We need to have this conversation. In fact, everyone needs to have this conversation and finally bring to light some very disturbing facts: Firefighter/EMS suicides are outnumbering line of duty deaths.
We are only a couple of weeks into this New Year, and we have lost three of our brothers and sisters in the line of duty. But what’s more sobering is the fact that we have lost an additional four to suicide. Some even posted goodbye messages on Facebook before taking their own lives. No one really knows when the trend started, but it’s been tracked since 2013.
And it’s a tough statistic to accurately nail down. Most agencies are not forthcoming with reporting the information that one of their own has ended their life. Still, it doesn’t change the alarming increase in incidents.
The Firefighter Behavioral Health Alliance (FBHA) – widely known for providing behavioral mental health awareness with an emphasis on suicide prevention and getting resources to firefighters and their families – is largely the recognized keeper of these grim numbers. In 2016, 89 firefighter deaths in the line of duty were recorded. And 130 committed suicide. In 2015, 135 firefighters committed suicide, and 89 lost their lives in the line of duty. The number was a bit lower in 2014 – 114 suicides and 92 line-of-duty deaths, but you can clearly see the trend. These numbers are confirmed by the U.S. Fire Administration (USFA).
Why are our firefighters killing themselves? The short answer has to do with post-traumatic stress disorder (PTSD), but both the FBHA and the USFA say more factors are at play here. Family and money issues combined with the fact that firefighting/EMS is a high-stress profession. In fact, CareerCast.com just completed their annual survey of the most stressful careers in the nation. First, of course, are our enlisted active duty military personnel. Firefighting was number two. Number two! Ahead, even, of commercial airline pilots (the complete survey results can be found here). Career Cast factors in environment, life risk, and on the job hazards, among other things.
Think about what they see on the job everyday. I don’t need to give grim details here – they walk into horrific things, and are expected to remain calm and professional and get the job done. We may not break down that day, or even in the days to come, but see enough on shift, and it happens eventually.
I’ve been a paramedic in an inner city district for 20 years. I still have a call that haunts me – gives me nightmares – and always will. Christmas Eve morning 2002, I was called out in the still dark hours for a pregnancy. Delivery was in progress by family members. When I got there, there was no electricity in this freezing house, and firefighters were holding flashlights over my head so I could get to work. I got on my knees in time to finish delivering. And it turned out to not only be one baby, but two. A teen mom, only 20 weeks along with no prenatal care.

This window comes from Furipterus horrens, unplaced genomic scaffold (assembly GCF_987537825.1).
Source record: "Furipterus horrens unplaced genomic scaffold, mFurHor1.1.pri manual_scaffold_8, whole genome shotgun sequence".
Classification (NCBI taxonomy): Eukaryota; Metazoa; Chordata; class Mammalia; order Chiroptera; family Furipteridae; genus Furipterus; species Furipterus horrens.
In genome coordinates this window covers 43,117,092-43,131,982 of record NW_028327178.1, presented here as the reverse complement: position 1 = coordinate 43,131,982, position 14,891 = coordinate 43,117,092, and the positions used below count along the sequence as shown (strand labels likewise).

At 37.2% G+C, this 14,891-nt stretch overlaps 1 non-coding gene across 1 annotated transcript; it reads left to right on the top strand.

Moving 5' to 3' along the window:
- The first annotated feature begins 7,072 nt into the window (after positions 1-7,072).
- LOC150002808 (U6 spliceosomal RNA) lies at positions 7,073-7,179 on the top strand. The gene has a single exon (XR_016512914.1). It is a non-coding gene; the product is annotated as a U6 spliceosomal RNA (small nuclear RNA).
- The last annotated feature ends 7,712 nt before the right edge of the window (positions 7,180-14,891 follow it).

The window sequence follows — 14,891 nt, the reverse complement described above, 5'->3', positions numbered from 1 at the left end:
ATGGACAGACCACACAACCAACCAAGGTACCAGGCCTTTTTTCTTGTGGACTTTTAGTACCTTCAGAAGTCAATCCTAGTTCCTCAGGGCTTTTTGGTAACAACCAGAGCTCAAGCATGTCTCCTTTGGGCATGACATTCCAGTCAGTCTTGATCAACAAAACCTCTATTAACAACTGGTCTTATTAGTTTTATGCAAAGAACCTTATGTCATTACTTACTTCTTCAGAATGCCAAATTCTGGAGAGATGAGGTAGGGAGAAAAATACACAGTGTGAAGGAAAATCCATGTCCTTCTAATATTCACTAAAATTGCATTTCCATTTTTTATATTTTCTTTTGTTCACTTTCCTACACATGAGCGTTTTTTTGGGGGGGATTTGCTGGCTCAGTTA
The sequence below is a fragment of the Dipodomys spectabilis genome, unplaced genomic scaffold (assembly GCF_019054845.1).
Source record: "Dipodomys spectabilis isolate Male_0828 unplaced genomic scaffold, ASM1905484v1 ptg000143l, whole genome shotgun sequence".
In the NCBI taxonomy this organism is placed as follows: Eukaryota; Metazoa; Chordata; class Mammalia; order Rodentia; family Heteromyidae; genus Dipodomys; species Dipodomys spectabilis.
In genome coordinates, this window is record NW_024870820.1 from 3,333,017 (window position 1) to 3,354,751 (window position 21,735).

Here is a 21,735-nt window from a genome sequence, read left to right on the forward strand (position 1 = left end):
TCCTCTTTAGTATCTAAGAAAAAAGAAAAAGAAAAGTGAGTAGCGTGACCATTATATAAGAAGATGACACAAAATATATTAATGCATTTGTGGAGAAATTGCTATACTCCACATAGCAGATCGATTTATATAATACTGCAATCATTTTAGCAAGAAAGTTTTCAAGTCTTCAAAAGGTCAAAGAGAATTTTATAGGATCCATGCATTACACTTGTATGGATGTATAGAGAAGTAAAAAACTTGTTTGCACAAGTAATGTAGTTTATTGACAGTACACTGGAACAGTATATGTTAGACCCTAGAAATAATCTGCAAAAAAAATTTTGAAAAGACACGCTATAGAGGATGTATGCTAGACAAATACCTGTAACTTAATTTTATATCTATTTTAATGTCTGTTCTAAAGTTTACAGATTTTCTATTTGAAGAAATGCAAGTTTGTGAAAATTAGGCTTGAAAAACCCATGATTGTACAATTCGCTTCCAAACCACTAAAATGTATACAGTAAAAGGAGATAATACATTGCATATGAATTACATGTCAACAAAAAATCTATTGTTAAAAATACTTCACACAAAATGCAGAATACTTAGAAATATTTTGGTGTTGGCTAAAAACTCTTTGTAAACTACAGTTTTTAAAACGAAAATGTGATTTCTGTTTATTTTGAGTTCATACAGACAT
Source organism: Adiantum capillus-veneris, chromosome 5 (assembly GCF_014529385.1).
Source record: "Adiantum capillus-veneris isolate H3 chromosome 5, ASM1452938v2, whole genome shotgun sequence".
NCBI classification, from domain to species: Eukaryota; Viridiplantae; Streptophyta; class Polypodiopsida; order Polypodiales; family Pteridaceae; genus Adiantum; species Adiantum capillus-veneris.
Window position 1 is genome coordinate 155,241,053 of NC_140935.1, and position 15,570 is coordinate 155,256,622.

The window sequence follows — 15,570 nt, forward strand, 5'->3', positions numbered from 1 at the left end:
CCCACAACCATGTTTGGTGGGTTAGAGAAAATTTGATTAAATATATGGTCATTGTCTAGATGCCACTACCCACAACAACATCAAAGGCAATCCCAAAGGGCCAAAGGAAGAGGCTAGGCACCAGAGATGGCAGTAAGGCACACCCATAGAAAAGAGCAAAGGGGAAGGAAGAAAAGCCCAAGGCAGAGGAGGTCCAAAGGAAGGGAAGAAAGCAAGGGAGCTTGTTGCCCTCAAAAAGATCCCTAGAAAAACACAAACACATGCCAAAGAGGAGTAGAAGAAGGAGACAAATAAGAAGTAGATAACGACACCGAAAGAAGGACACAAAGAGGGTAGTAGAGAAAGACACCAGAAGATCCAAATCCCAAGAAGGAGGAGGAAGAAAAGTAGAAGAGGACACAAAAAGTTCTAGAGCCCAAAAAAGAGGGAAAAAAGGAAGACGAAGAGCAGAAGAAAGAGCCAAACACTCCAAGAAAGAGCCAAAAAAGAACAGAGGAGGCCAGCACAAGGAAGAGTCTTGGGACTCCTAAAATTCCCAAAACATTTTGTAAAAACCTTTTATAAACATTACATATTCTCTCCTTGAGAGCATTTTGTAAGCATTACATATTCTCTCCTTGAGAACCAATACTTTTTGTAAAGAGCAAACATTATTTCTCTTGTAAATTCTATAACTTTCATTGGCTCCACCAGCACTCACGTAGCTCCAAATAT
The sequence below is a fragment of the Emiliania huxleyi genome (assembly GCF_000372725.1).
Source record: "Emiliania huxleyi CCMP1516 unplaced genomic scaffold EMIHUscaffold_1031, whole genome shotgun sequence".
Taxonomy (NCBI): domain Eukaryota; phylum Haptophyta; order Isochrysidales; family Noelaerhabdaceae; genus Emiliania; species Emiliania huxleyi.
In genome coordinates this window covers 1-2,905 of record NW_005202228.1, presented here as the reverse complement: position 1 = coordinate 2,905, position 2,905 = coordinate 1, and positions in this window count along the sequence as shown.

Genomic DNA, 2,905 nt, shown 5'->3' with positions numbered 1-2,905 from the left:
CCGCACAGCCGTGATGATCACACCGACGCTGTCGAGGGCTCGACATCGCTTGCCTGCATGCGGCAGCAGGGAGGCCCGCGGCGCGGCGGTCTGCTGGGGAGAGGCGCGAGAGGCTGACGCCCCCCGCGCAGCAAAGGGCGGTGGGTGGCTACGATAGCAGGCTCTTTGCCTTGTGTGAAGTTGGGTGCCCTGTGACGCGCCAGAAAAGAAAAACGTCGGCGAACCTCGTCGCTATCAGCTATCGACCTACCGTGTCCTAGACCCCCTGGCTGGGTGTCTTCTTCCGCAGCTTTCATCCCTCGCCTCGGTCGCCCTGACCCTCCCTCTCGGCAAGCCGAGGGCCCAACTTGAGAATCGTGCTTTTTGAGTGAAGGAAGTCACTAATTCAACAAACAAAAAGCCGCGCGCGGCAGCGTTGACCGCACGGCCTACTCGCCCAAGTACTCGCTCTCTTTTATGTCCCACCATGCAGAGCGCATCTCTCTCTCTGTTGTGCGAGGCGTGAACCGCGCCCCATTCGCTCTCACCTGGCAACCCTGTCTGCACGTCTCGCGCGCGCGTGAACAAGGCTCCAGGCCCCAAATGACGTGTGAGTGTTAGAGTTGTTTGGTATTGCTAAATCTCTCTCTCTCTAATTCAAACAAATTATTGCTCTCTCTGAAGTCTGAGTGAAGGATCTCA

They were born not breathing, no pulse. No bigger than the palms of my hands. We made a quick decision to do some BLS care, while other paramedics explained to the family the tiny chance for survival these twins had. And then their little tiny mouths started breathing, and we did what little we could, racing them to the nearest neonatal capable hospital (which was two minutes away, thankfully). It was so cold, and I remember holding them inside my uniform shirt against my skin to keep them warm, holding blow-by oxygen near their faces. They died in the ER. Their mom named them ‘Angel’ and ‘Miracle.’ When I can’t sleep, it is their little faces I see.
There are hundreds – thousands, maybe – of these stories. And I have news for you … work this job long enough, and you will have some level of PTSD. I’m not ashamed to admit that I see a grief counselor to deal with the stressors. But others won’t ask for help.
Why is that? Because firefighters are supposed to be heroes; they give the help, they don’t ask for it. And that’s where the dirty little stigma comes in. What if firefighters admitted they needed help dealing with the things their eyes cannot unsee? Would their brothers and sisters in uniform look differently at them? Would the administration take them off of their rigs and put them on light duty, until they’re fit to go back out there? Would they be fired, or forced to retire?
So what now? How do we begin to fix this?
It starts with changing the culture, from the administration down. Standards for ongoing programs for firefighters need to be created. Critical Incident Stress Management (CISM) debriefing is wonderful right after a very bad call, but we all know it’s never ‘The Big Bad One’ that causes first responders to snap. It’s cumulative. So the programs need to be regular, and PTSD and suicide need to be mentioned more than just a brief gleaning as part of the continuing monthly education we attend.
And we desperately need awareness, instead of turning a blind eye on a peer that just might be in trouble. Blow the lid off of this thing. Start a dialogue, keep it going, and make sure your station members know that they’re not alone – so many of us are going through this – and that they have a comfortable forum to speak. There are resources, and it’s time we started using them. I can’t stress this enough: If you see something, say something. I’ve posted it before, but I’ll share it again: The National Suicide Prevention Lifeline is 1-800-273-8255.
Disclaimer: The content in this article is the opinion of the writer and does not necessarily reflect the policies or opinions of US Patriot Tactical.
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